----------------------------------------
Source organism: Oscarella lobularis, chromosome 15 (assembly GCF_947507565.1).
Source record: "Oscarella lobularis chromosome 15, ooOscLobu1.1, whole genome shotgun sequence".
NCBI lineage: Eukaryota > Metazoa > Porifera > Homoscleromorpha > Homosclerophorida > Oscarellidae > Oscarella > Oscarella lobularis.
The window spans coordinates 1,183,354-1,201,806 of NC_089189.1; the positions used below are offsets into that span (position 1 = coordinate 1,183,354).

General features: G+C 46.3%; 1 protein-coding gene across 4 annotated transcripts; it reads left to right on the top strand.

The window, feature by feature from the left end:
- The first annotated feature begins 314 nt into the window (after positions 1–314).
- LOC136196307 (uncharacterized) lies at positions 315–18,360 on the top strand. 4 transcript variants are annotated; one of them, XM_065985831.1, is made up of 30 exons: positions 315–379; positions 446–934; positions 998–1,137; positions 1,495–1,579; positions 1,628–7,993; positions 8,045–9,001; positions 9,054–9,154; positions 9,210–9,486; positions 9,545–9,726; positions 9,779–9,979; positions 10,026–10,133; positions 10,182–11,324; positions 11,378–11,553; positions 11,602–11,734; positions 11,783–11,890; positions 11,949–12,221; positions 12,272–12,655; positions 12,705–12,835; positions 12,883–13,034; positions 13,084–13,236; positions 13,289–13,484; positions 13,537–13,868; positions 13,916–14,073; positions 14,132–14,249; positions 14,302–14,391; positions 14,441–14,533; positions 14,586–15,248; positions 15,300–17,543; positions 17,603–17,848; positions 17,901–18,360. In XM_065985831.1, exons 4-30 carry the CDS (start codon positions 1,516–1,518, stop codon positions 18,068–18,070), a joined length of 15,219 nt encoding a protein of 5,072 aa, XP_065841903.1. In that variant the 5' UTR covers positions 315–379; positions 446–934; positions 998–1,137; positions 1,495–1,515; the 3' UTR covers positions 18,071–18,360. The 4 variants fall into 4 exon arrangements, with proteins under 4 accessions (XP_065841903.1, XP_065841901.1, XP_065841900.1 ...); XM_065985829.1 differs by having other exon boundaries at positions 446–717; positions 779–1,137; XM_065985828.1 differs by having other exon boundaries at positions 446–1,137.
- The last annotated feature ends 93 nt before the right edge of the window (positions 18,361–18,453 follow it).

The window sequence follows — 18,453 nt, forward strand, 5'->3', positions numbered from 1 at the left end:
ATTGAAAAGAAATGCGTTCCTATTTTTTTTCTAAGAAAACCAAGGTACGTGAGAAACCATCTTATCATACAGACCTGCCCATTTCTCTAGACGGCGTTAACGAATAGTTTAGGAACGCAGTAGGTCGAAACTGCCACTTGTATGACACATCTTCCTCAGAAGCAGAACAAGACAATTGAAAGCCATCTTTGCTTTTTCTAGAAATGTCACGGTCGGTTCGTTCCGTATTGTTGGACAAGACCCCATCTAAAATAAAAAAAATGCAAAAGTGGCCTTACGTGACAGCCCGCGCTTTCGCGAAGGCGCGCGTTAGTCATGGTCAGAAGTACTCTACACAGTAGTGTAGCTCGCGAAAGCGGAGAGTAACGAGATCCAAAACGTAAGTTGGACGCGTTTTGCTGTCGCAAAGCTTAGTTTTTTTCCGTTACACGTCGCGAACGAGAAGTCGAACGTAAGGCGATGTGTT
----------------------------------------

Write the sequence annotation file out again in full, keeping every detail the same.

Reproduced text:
Source organism: Oscarella lobularis, chromosome 15 (assembly GCF_947507565.1).
Source record: "Oscarella lobularis chromosome 15, ooOscLobu1.1, whole genome shotgun sequence".
NCBI lineage: Eukaryota > Metazoa > Porifera > Homoscleromorpha > Homosclerophorida > Oscarellidae > Oscarella > Oscarella lobularis.
The window spans coordinates 1,183,354-1,201,806 of NC_089189.1; the positions used below are offsets into that span (position 1 = coordinate 1,183,354).

General features: G+C 46.3%; 1 protein-coding gene across 4 annotated transcripts; it reads left to right on the top strand.

The window, feature by feature from the left end:
- The first annotated feature begins 314 nt into the window (after positions 1–314).
- LOC136196307 (uncharacterized) lies at positions 315–18,360 on the top strand. 4 transcript variants are annotated; one of them, XM_065985831.1, is made up of 30 exons: positions 315–379; positions 446–934; positions 998–1,137; positions 1,495–1,579; positions 1,628–7,993; positions 8,045–9,001; positions 9,054–9,154; positions 9,210–9,486; positions 9,545–9,726; positions 9,779–9,979; positions 10,026–10,133; positions 10,182–11,324; positions 11,378–11,553; positions 11,602–11,734; positions 11,783–11,890; positions 11,949–12,221; positions 12,272–12,655; positions 12,705–12,835; positions 12,883–13,034; positions 13,084–13,236; positions 13,289–13,484; positions 13,537–13,868; positions 13,916–14,073; positions 14,132–14,249; positions 14,302–14,391; positions 14,441–14,533; positions 14,586–15,248; positions 15,300–17,543; positions 17,603–17,848; positions 17,901–18,360. In XM_065985831.1, exons 4-30 carry the CDS (start codon positions 1,516–1,518, stop codon positions 18,068–18,070), a joined length of 15,219 nt encoding a protein of 5,072 aa, XP_065841903.1. In that variant the 5' UTR covers positions 315–379; positions 446–934; positions 998–1,137; positions 1,495–1,515; the 3' UTR covers positions 18,071–18,360. The 4 variants fall into 4 exon arrangements, with proteins under 4 accessions (XP_065841903.1, XP_065841901.1, XP_065841900.1 ...); XM_065985829.1 differs by having other exon boundaries at positions 446–717; positions 779–1,137; XM_065985828.1 differs by having other exon boundaries at positions 446–1,137.
- The last annotated feature ends 93 nt before the right edge of the window (positions 18,361–18,453 follow it).

The window sequence follows — 18,453 nt, forward strand, 5'->3', positions numbered from 1 at the left end:
ATTGAAAAGAAATGCGTTCCTATTTTTTTTCTAAGAAAACCAAGGTACGTGAGAAACCATCTTATCATACAGACCTGCCCATTTCTCTAGACGGCGTTAACGAATAGTTTAGGAACGCAGTAGGTCGAAACTGCCACTTGTATGACACATCTTCCTCAGAAGCAGAACAAGACAATTGAAAGCCATCTTTGCTTTTTCTAGAAATGTCACGGTCGGTTCGTTCCGTATTGTTGGACAAGACCCCATCTAAAATAAAAAAAATGCAAAAGTGGCCTTACGTGACAGCCCGCGCTTTCGCGAAGGCGCGCGTTAGTCATGGTCAGAAGTACTCTACACAGTAGTGTAGCTCGCGAAAGCGGAGAGTAACGAGATCCAAAACGTAAGTTGGACGCGTTTTGCTGTCGCAAAGCTTAGTTTTTTTCCGTTACACGTCGCGAACGAGAAGTCGAACGTAAGGCGATGTGTT